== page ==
Cookie consent

We use cookies to improve your experience on this website. By continuing to browse our site you agree to our use of cookies. Tell me more | Cookie preferences

Witches casting a spell over Hollywood

Story highlights

  • Witches seem to be the latest trend to take Hollywood by storm
  • "American Horror Story: Coven" set to debut just days after "Witches of East End"
  • Hollywood's new witches have more sex appeal than in years past

Sorry, Edward Cullen. Catch you later, Damon Salvatore. And all of you Walkers can take a hike.

After several years of success with vampires, zombies and (to a lesser extent) werewolves, Hollywood now can't seem to get enough of witches.

Lifetime debuted its high-profile series "Witches of East End" on Sunday night, and tonight comes the premiere of the third season of "American Horror Story," also focusing on witchcraft, subtitled "Coven."

On the big screen this year, Mila Kunis, Michelle Williams and Rachel Weisz bewitched James Franco in the smash hit movie "Oz the Great and Powerful."

Even the CW's much-hyped "Vampire Diaries" spinoff, "The Originals," focuses on spell-casters in a big way.

And this is all taking place while there is a Halloween season surge in popularity for Disney's "Hocus Pocus," celebrating its 20th anniversary.

What's behind this interest in witchcraft on the big and small screens, right as we approach the 50th anniversary of "Bewitched," no less?

"Witchy women with magical mysterious powers suggest a wealth of storylines," said TV critic Ed Bark.

"And since 'Bewitched,' witches have seldom been entirely out of the TV mix. It also helps, of course, if you're a comely, voluptuous witch. Haggard Wicked Witches from the old-school 'Wizard of Oz' mold need not apply."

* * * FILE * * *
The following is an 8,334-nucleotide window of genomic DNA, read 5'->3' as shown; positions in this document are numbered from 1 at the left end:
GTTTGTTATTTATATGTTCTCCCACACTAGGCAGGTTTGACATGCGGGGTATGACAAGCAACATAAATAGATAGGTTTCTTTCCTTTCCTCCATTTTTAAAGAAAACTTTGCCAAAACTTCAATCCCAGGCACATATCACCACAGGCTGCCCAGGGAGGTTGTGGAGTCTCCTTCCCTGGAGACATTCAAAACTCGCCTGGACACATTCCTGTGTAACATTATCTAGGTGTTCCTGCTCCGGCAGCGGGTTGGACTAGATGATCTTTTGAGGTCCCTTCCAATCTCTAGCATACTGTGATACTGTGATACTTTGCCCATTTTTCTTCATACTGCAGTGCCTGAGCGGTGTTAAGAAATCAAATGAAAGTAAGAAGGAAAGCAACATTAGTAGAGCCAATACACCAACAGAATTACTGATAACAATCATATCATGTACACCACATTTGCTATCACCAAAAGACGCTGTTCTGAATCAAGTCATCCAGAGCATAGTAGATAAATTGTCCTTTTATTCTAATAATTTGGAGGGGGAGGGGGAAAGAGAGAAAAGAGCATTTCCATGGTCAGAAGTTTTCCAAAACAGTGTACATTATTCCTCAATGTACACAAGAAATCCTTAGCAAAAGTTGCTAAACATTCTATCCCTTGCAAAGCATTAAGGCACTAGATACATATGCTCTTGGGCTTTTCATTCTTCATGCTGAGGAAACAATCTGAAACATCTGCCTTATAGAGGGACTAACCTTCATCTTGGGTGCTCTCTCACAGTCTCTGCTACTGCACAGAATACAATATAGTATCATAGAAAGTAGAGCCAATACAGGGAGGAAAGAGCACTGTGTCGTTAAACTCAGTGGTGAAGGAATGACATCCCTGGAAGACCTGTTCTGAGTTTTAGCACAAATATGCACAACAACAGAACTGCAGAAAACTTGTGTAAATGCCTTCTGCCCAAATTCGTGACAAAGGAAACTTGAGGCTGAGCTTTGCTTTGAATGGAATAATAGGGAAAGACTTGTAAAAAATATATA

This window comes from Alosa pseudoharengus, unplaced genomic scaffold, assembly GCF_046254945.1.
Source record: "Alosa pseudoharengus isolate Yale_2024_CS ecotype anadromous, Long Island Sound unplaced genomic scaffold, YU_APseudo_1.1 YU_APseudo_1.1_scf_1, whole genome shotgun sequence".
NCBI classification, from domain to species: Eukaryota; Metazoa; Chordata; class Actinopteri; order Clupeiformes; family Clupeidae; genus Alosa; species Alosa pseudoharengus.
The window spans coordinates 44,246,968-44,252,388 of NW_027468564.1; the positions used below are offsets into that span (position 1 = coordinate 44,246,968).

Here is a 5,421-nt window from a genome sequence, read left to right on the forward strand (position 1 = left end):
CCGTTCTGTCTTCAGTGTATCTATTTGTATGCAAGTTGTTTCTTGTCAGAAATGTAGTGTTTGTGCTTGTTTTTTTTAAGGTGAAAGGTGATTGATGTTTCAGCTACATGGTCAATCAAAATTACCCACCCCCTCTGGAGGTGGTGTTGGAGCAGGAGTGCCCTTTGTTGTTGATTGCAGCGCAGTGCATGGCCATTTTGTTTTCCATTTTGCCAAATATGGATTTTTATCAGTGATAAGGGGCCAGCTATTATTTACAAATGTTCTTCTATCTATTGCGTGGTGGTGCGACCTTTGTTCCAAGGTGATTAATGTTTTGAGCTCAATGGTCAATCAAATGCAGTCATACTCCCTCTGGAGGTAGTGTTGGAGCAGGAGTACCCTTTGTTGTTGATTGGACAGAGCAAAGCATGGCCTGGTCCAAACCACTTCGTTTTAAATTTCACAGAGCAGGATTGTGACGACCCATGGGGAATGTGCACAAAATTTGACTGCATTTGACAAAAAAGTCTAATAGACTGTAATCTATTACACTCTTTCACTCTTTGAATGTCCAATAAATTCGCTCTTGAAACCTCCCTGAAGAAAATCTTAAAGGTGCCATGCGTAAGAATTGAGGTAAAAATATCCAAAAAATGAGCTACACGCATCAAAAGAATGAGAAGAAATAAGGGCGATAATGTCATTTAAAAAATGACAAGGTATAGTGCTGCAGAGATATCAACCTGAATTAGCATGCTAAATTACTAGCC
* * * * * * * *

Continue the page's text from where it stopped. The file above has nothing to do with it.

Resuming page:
Bark recalled a line from "Witches of East End": "You only have one superpower, and it's your breasts."

Allison Keene of the Hollywood Reporter noted that Hollywood's modern witches all tend to be uniformly attractive as well.

"The current female witches on TV (there are no high-profile male wizards or warlocks, like a Harry Potter figure) are also really sexy," she said.

"So, maybe they're a kind of gendered response to the suave, seductive male vampire figure. Or maybe it's just cyclical, and all of the childhood fans of 'Hocus Pocus,' 'Sabrina the Teenage Witch' and 'Charmed' are writing for TV now!"

Keene thinks it's a positive trend overall.

"Vampires, zombies and werewolves have all gotten so much attention lately, I think we're definitely reaching a saturation point," she said.

"The featured supernatural characters on those shows are usually men, too (not exclusively, but overwhelmingly). These new witch characters are giving women more power and agency to control their destinies, instead of just being objects of desire in need of saving, which is a nice change."